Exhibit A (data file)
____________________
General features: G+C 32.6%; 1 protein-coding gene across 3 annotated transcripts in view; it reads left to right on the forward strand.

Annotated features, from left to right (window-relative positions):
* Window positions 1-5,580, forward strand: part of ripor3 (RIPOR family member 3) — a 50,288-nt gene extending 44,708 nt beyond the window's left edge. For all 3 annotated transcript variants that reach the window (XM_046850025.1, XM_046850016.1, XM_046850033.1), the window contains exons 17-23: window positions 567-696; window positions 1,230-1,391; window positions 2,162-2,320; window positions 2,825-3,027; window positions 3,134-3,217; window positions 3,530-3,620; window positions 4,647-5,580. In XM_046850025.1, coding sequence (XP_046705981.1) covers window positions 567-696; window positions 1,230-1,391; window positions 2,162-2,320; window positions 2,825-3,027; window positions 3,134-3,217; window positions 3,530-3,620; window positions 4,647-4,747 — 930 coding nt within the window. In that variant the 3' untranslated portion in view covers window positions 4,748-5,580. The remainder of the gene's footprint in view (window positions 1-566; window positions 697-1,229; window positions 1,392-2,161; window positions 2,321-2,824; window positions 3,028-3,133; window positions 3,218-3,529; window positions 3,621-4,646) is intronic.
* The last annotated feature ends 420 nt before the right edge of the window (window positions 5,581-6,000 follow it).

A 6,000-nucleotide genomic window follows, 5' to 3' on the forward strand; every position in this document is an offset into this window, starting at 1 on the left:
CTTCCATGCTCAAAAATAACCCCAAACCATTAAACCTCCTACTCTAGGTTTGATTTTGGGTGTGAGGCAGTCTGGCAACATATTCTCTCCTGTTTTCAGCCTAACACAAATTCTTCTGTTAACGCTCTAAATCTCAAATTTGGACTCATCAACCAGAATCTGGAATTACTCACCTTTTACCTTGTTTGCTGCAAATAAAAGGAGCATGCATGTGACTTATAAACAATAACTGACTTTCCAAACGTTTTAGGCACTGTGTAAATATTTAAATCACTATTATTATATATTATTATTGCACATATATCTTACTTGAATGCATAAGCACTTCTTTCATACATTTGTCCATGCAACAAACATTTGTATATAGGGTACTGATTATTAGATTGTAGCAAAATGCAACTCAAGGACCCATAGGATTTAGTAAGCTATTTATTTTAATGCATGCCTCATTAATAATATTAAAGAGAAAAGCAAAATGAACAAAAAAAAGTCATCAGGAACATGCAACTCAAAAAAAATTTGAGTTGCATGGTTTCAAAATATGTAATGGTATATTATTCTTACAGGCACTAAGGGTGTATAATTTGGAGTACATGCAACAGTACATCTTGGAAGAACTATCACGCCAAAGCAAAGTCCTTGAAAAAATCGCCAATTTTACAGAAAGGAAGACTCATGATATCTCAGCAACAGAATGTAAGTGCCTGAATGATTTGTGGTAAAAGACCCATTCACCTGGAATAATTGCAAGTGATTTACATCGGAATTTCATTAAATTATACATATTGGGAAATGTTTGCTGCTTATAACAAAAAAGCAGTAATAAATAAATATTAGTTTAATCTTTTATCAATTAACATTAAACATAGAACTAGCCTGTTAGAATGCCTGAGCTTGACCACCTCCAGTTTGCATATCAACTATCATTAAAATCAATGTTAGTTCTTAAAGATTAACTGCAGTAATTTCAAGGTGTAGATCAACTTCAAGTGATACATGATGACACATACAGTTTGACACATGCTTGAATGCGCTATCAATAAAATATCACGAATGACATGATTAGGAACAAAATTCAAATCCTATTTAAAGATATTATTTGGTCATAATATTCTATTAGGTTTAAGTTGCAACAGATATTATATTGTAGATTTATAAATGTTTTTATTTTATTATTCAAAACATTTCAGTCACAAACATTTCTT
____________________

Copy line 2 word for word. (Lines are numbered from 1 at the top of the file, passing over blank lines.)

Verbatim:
Annotated features, from left to right (window-relative positions):